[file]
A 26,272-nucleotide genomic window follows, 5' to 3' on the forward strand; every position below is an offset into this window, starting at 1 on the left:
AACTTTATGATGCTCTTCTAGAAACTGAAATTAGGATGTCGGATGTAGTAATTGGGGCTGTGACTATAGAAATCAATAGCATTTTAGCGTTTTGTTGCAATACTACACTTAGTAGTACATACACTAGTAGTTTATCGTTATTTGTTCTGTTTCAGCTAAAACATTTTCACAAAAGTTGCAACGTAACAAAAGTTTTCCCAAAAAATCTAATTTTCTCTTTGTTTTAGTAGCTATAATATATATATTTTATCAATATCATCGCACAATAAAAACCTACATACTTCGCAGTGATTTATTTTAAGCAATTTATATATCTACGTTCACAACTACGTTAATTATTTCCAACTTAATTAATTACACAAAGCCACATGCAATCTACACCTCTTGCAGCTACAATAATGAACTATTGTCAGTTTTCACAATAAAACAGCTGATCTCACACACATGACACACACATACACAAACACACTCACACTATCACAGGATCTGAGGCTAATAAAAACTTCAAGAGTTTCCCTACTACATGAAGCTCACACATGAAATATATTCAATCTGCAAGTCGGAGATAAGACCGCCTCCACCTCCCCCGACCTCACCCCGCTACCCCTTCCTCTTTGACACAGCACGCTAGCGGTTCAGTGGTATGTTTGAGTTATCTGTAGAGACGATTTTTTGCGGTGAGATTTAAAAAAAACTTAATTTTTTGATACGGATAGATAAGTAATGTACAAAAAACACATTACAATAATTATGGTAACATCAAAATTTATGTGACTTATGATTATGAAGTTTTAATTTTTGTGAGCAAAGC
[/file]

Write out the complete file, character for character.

A 26,272-nucleotide genomic window follows, 5' to 3' on the forward strand; every position below is an offset into this window, starting at 1 on the left:
AACTTTATGATGCTCTTCTAGAAACTGAAATTAGGATGTCGGATGTAGTAATTGGGGCTGTGACTATAGAAATCAATAGCATTTTAGCGTTTTGTTGCAATACTACACTTAGTAGTACATACACTAGTAGTTTATCGTTATTTGTTCTGTTTCAGCTAAAACATTTTCACAAAAGTTGCAACGTAACAAAAGTTTTCCCAAAAAATCTAATTTTCTCTTTGTTTTAGTAGCTATAATATATATATTTTATCAATATCATCGCACAATAAAAACCTACATACTTCGCAGTGATTTATTTTAAGCAATTTATATATCTACGTTCACAACTACGTTAATTATTTCCAACTTAATTAATTACACAAAGCCACATGCAATCTACACCTCTTGCAGCTACAATAATGAACTATTGTCAGTTTTCACAATAAAACAGCTGATCTCACACACATGACACACACATACACAAACACACTCACACTATCACAGGATCTGAGGCTAATAAAAACTTCAAGAGTTTCCCTACTACATGAAGCTCACACATGAAATATATTCAATCTGCAAGTCGGAGATAAGACCGCCTCCACCTCCCCCGACCTCACCCCGCTACCCCTTCCTCTTTGACACAGCACGCTAGCGGTTCAGTGGTATGTTTGAGTTATCTGTAGAGACGATTTTTTGCGGTGAGATTTAAAAAAAACTTAATTTTTTGATACGGATAGATAAGTAATGTACAAAAAACACATTACAATAATTATGGTAACATCAAAATTTATGTGACTTATGATTATGAAGTTTTAATTTTTGTGAGCAAAGC